4. #14
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    Quote Originally Posted by 300EVIL View Post
    Yeah, It's a 28V power supply that can change polarity based on weather the TEC's need to get hot or cold. So, that would be 2.8V per TEC. The thing I'm worried about is that if I get TEC's that are too big, it will short out the PS or the computer will be confused about the speed of temp fluctuations.

    Based on my calculations, it seems that they are 127 pellet 2 Imax TEC's so I'm guessing around 25W but I'm not completely sure about this.
    Measure the current of the good bank @12 volts divide current by 5,,
    It seems TEC's are more current orientated than voltage?

  5. #15
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    Quote Originally Posted by 300EVIL View Post
    Yeah, It's a 28V power supply that can change polarity based on weather the TEC's need to get hot or cold. So, that would be 2.8V per TEC. The thing I'm worried about is that if I get TEC's that are too big, it will short out the PS or the computer will be confused about the speed of temp fluctuations.

    Based on my calculations, it seems that they are 127 pellet 2 Imax TEC's so I'm guessing around 25W but I'm not completely sure about this.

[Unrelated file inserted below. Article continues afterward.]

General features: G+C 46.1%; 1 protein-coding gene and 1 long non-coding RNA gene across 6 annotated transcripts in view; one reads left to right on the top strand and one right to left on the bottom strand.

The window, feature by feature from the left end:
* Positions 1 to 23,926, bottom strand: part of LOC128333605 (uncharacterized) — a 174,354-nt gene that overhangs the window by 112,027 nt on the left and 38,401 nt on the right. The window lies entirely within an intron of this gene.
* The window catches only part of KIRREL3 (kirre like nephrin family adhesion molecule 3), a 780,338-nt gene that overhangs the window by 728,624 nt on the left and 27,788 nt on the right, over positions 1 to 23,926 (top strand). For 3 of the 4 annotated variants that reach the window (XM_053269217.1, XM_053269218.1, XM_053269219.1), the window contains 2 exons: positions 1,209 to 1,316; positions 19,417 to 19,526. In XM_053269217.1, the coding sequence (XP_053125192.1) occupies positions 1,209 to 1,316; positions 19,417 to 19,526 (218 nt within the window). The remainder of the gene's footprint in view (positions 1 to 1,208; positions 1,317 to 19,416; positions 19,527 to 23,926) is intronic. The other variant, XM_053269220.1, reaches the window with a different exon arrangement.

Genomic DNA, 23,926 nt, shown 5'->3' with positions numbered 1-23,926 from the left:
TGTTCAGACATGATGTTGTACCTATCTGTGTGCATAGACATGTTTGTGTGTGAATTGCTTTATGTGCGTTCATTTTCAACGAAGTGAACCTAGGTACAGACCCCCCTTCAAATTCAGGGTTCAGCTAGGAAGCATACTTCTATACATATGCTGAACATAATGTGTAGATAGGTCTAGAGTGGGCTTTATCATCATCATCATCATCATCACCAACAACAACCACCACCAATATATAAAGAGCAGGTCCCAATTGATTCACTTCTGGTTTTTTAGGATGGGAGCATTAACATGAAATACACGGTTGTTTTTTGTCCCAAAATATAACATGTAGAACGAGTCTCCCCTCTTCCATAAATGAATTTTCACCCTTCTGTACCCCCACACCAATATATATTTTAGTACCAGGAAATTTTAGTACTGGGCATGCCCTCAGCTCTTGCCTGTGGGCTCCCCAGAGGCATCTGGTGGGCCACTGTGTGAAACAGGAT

No, the pellet count can never be an odd number!
    Also, 25W is a damn small rating for a 40 mm TEC, you can expect that and more out of a 22mm TEC. I think yours will likely be 50W each. Give or take 10W. Hard to tell from here, but looking at the ratio of column (pellet) width to gap width can be a guide, if you compare with others to hand. (thicker columns=higher current).

    Also remember that driving TEC's at Qmax is horribly inefficient so they won't do that. So Imax also isn't what will normally get pushed through them. Again, Melcor or Marlow guides are great for this assessment. As a very crude guide, for long life and high efficiency, the peak current pushed will likely be half of Imax unless more accurate optimisation was done (probably was for those, though maybe not, cos if you take a 14.5V TEC and feed it 12V you're about at optimal).
    Last edited by The_Doctor; 01-24-2009 at 10:04.

  6. #16
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    Another thing, have you cracked open the dead one? It might have two parallel paths in there. Very unlikely if there are 127 couples (254 pellets) because 127 is a prime number, but if any are filled in with conductive blanks, other geometry might be used, and looking at the innards is the best way to tell. I doubt it is unusual like this, but the consequences of not knowing for sure might be big, so rule it out with a look at the tracks in it.

    (And an error to correct, I said 14.5V earlier, it should be 15.4V according to Melcor, though I think some cheap commercial ones are specified Vmax 14.5 for a 12V supply).

    One thing I don't get, is that 28V. It's a low voltage for a series of five 127-couple TEC's. It suggests they were deliberately underdriven to avoid stress. My best guess so far is they're either 33W types, with Qmax of 33.4W, Vmax of 15.4V, Imax of 3.9A, or 50W types, Qmax of 51.4W, Vmax of 15.4V, Imax of 6A. The second is cheaper, more widely used. Melcor's part numbers are CP1.4-127-10L and CP1.4-127-06L. Both are 40 mm types.